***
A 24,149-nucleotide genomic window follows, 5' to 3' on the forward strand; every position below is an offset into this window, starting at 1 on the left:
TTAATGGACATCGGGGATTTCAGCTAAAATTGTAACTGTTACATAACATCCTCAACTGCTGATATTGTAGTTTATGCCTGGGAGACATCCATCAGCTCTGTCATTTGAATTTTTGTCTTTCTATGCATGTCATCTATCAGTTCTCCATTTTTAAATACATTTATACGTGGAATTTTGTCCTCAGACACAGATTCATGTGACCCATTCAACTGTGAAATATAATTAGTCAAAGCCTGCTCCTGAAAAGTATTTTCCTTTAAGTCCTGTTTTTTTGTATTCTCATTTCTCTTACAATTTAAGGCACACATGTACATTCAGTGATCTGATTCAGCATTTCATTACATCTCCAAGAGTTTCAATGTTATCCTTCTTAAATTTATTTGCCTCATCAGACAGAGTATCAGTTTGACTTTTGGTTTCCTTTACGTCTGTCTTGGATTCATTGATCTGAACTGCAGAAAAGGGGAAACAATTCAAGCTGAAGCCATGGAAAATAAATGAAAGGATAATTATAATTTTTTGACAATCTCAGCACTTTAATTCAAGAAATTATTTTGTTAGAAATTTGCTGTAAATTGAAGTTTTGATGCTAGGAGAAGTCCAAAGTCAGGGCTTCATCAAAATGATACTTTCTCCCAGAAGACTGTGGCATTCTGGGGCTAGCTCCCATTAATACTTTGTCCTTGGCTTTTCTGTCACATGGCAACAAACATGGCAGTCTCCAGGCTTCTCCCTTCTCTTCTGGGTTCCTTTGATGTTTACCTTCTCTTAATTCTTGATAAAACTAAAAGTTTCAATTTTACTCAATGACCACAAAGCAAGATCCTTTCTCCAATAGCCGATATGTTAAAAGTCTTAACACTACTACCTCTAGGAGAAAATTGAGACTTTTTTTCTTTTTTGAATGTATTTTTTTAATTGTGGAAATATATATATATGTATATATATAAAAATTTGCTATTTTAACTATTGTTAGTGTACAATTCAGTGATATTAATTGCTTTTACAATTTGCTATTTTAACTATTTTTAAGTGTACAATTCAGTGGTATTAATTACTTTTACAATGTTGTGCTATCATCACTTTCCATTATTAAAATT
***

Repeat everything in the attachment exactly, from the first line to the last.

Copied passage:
A 24,149-nucleotide genomic window follows, 5' to 3' on the forward strand; every position below is an offset into this window, starting at 1 on the left:
TTAATGGACATCGGGGATTTCAGCTAAAATTGTAACTGTTACATAACATCCTCAACTGCTGATATTGTAGTTTATGCCTGGGAGACATCCATCAGCTCTGTCATTTGAATTTTTGTCTTTCTATGCATGTCATCTATCAGTTCTCCATTTTTAAATACATTTATACGTGGAATTTTGTCCTCAGACACAGATTCATGTGACCCATTCAACTGTGAAATATAATTAGTCAAAGCCTGCTCCTGAAAAGTATTTTCCTTTAAGTCCTGTTTTTTTGTATTCTCATTTCTCTTACAATTTAAGGCACACATGTACATTCAGTGATCTGATTCAGCATTTCATTACATCTCCAAGAGTTTCAATGTTATCCTTCTTAAATTTATTTGCCTCATCAGACAGAGTATCAGTTTGACTTTTGGTTTCCTTTACGTCTGTCTTGGATTCATTGATCTGAACTGCAGAAAAGGGGAAACAATTCAAGCTGAAGCCATGGAAAATAAATGAAAGGATAATTATAATTTTTTGACAATCTCAGCACTTTAATTCAAGAAATTATTTTGTTAGAAATTTGCTGTAAATTGAAGTTTTGATGCTAGGAGAAGTCCAAAGTCAGGGCTTCATCAAAATGATACTTTCTCCCAGAAGACTGTGGCATTCTGGGGCTAGCTCCCATTAATACTTTGTCCTTGGCTTTTCTGTCACATGGCAACAAACATGGCAGTCTCCAGGCTTCTCCCTTCTCTTCTGGGTTCCTTTGATGTTTACCTTCTCTTAATTCTTGATAAAACTAAAAGTTTCAATTTTACTCAATGACCACAAAGCAAGATCCTTTCTCCAATAGCCGATATGTTAAAAGTCTTAACACTACTACCTCTAGGAGAAAATTGAGACTTTTTTTCTTTTTTGAATGTATTTTTTTAATTGTGGAAATATATATATATGTATATATATAAAAATTTGCTATTTTAACTATTGTTAGTGTACAATTCAGTGATATTAATTGCTTTTACAATTTGCTATTTTAACTATTTTTAAGTGTACAATTCAGTGGTATTAATTACTTTTACAATGTTGTGCTATCATCACTTTCCATTATTAAAATT